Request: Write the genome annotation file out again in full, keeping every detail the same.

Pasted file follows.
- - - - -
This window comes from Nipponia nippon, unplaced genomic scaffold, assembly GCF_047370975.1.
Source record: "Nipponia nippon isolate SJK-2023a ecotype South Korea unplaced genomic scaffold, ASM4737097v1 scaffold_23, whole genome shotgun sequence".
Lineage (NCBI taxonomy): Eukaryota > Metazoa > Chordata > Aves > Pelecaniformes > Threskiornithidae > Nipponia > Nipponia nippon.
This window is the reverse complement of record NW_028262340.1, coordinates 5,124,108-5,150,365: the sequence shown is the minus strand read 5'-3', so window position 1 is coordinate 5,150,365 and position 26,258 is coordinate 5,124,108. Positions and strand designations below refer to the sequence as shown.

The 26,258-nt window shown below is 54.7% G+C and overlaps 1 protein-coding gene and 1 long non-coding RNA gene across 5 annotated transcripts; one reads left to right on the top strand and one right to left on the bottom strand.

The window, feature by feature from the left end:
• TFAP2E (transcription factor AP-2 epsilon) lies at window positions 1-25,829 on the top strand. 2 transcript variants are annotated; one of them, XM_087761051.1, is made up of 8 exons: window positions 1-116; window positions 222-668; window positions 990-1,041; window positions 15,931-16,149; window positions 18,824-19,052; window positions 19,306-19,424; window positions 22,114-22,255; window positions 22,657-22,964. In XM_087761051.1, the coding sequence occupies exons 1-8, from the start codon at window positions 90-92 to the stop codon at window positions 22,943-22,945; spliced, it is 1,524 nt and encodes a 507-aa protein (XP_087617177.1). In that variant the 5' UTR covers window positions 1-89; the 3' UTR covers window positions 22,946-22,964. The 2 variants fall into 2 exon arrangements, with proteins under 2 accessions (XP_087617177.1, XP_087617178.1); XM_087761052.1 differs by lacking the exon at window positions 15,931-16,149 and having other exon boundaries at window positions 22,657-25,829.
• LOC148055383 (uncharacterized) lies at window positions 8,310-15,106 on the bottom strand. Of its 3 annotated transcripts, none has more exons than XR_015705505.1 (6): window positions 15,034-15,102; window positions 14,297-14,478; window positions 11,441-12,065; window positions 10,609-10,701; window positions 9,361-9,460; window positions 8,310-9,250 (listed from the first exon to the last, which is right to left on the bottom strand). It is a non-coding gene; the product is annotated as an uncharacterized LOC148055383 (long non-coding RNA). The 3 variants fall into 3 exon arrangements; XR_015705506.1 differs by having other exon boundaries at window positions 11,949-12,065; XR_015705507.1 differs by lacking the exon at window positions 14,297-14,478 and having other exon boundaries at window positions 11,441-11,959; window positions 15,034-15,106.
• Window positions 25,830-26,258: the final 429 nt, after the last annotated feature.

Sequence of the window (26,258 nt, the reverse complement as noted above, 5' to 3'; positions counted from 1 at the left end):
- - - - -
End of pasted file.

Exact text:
This window comes from Nipponia nippon, unplaced genomic scaffold, assembly GCF_047370975.1.
Source record: "Nipponia nippon isolate SJK-2023a ecotype South Korea unplaced genomic scaffold, ASM4737097v1 scaffold_23, whole genome shotgun sequence".
Lineage (NCBI taxonomy): Eukaryota > Metazoa > Chordata > Aves > Pelecaniformes > Threskiornithidae > Nipponia > Nipponia nippon.
This window is the reverse complement of record NW_028262340.1, coordinates 5,124,108-5,150,365: the sequence shown is the minus strand read 5'-3', so window position 1 is coordinate 5,150,365 and position 26,258 is coordinate 5,124,108. Positions and strand designations below refer to the sequence as shown.

The 26,258-nt window shown below is 54.7% G+C and overlaps 1 protein-coding gene and 1 long non-coding RNA gene across 5 annotated transcripts; one reads left to right on the top strand and one right to left on the bottom strand.

The window, feature by feature from the left end:
• TFAP2E (transcription factor AP-2 epsilon) lies at window positions 1-25,829 on the top strand. 2 transcript variants are annotated; one of them, XM_087761051.1, is made up of 8 exons: window positions 1-116; window positions 222-668; window positions 990-1,041; window positions 15,931-16,149; window positions 18,824-19,052; window positions 19,306-19,424; window positions 22,114-22,255; window positions 22,657-22,964. In XM_087761051.1, the coding sequence occupies exons 1-8, from the start codon at window positions 90-92 to the stop codon at window positions 22,943-22,945; spliced, it is 1,524 nt and encodes a 507-aa protein (XP_087617177.1). In that variant the 5' UTR covers window positions 1-89; the 3' UTR covers window positions 22,946-22,964. The 2 variants fall into 2 exon arrangements, with proteins under 2 accessions (XP_087617177.1, XP_087617178.1); XM_087761052.1 differs by lacking the exon at window positions 15,931-16,149 and having other exon boundaries at window positions 22,657-25,829.
• LOC148055383 (uncharacterized) lies at window positions 8,310-15,106 on the bottom strand. Of its 3 annotated transcripts, none has more exons than XR_015705505.1 (6): window positions 15,034-15,102; window positions 14,297-14,478; window positions 11,441-12,065; window positions 10,609-10,701; window positions 9,361-9,460; window positions 8,310-9,250 (listed from the first exon to the last, which is right to left on the bottom strand). It is a non-coding gene; the product is annotated as an uncharacterized LOC148055383 (long non-coding RNA). The 3 variants fall into 3 exon arrangements; XR_015705506.1 differs by having other exon boundaries at window positions 11,949-12,065; XR_015705507.1 differs by lacking the exon at window positions 14,297-14,478 and having other exon boundaries at window positions 11,441-11,959; window positions 15,034-15,106.
• Window positions 25,830-26,258: the final 429 nt, after the last annotated feature.

Sequence of the window (26,258 nt, the reverse complement as noted above, 5' to 3'; positions counted from 1 at the left end):